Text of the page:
A 61-year-old man fell six floors to his death while trying to create a makeshift support to climb into his locked rental flat through the open kitchen window, a coroner's court heard yesterday .
Above Mr Foo Chee Ching, who was found lying at the foot of Block 1, Holland Close, was his T-shirt lashed to secure the laundry pole to the corridor railing on the sixth floor. Nearby was another bamboo pole leaning against the wall.
Mr Foo was pronounced dead at 2.07pm on March 11.
Mr Foo, who lived alone, was found bare-bodied and barefooted, clad just in shorts.
At an inquest into Mr Foo's death, the court heard that a cleaner, Mr Kadir Abdul, was driving his utility vehicle that afternoon when he saw a bamboo pole fall. He saw Mr Foo standing alone on the sixth-floor corridor railing, holding onto another bamboo pole and trying to connect it with the pole holder fixture beneath his window.
The court heard that midazolam and nordizaepam were among the drugs found in Mr Foo's blood sample. Although they did not play any direct role in his death, these sedatives could cause drowsiness and giddiness, and might also affect a person's gait, balance and coordination.
Police camera footage showed him going up to the sixth floor with bamboo poles in his hands, and coming down without any no fewer than three times within the hour.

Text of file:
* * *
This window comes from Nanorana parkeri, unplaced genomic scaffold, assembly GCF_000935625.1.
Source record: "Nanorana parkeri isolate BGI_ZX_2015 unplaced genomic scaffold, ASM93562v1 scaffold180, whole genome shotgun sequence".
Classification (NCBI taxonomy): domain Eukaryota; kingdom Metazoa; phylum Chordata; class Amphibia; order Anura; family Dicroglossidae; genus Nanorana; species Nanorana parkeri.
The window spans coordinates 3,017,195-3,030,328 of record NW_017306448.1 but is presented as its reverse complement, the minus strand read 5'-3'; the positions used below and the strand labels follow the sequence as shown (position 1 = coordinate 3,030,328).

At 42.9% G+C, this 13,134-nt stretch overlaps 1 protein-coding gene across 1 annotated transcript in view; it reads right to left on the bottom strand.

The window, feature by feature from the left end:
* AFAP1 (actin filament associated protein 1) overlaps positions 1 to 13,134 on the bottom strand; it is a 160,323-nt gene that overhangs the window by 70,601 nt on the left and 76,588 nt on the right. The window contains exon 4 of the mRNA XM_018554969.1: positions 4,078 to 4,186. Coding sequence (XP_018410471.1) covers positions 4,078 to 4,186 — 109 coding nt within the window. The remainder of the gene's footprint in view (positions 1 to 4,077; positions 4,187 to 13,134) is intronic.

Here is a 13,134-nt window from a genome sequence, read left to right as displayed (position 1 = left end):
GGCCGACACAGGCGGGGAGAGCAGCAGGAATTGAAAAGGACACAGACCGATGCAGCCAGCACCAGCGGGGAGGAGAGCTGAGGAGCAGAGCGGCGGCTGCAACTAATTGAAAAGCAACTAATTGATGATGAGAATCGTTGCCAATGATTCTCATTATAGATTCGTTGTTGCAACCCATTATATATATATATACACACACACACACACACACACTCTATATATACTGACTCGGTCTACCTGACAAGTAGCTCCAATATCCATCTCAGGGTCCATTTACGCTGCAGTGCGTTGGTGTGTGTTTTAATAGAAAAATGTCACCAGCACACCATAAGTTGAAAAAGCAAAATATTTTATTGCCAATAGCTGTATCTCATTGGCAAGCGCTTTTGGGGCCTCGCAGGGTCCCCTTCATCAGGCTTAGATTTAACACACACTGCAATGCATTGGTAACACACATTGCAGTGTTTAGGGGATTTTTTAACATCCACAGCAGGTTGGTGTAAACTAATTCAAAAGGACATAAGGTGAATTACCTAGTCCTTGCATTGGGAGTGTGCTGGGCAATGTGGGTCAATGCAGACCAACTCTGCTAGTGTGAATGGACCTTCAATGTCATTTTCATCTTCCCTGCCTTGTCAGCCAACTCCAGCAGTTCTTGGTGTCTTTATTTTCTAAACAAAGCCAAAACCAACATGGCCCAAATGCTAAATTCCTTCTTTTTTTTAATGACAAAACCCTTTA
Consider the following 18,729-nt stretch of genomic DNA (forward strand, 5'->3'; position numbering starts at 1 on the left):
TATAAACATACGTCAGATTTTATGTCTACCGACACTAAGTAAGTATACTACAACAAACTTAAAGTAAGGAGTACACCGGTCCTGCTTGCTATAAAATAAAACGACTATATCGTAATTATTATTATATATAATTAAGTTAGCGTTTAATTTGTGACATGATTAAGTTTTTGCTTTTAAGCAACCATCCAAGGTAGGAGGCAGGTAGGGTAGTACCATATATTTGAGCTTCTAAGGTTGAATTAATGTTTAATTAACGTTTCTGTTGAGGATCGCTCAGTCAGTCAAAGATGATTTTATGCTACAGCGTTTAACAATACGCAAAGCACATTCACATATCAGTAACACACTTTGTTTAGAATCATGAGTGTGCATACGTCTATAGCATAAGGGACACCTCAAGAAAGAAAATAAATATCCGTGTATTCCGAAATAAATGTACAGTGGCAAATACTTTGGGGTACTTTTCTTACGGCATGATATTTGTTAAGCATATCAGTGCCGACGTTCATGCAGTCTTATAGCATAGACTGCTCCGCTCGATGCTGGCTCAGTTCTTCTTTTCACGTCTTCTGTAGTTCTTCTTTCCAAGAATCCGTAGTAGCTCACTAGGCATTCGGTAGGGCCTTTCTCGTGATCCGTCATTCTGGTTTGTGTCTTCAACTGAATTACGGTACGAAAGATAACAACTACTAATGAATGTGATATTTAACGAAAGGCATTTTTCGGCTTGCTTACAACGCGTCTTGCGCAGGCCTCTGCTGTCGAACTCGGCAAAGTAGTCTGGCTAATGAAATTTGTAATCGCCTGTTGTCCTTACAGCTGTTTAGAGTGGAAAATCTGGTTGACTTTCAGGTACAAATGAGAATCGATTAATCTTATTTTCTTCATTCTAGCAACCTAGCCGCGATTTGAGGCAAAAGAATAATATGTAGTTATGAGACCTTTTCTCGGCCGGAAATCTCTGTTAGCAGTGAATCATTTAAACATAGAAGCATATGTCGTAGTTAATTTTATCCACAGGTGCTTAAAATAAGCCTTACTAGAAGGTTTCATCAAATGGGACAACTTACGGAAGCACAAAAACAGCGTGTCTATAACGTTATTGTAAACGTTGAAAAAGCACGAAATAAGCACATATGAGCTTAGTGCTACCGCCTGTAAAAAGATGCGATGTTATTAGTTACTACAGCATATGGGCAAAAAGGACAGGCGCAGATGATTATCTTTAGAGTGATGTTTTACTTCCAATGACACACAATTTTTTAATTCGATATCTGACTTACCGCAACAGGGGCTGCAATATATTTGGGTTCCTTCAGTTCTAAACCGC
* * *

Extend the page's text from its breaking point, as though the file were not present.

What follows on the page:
In his findings yesterday, State Coroner Marvin Bay said there was no basis to suspect foul play.
Investigators had found a bamboo pole found wedged between the laundry pole holders of Mr Foo's flat at one end, and tied to the common corridor railing at the other end with his own shirt.
No keys were found on his body or inside the locked flat.
The coroner, who found Mr Foo's death to be an "unfortunate misadventure", said he had likely, in his disorientated and drug-compromised state, slipped and fallen, while trying to ford the 1.2m-gap between the ledge and his window.
"Mr Foo, in his ill-advised and intrepid attempt to regain access to his own apartment, had upon this fall, sustained severe injuries, which proved fatal," he said.
Cases like Mr Foo's and several others he had heard starkly show the risks involved when persons who find themselves locked out of their apartments act impulsively to regain access by traversing parapets, balconies or other supporting structures to get in, he said.
"It is plain that these improvised manoeuvres are highly dangerous, as these structures are certainly not purposefully designed to facilitate easy access for re-entry into their units.
"Persons who find themselves locked out should either call their family members and relatives for help to regain access, or call a locksmith if they live alone," said the coroner.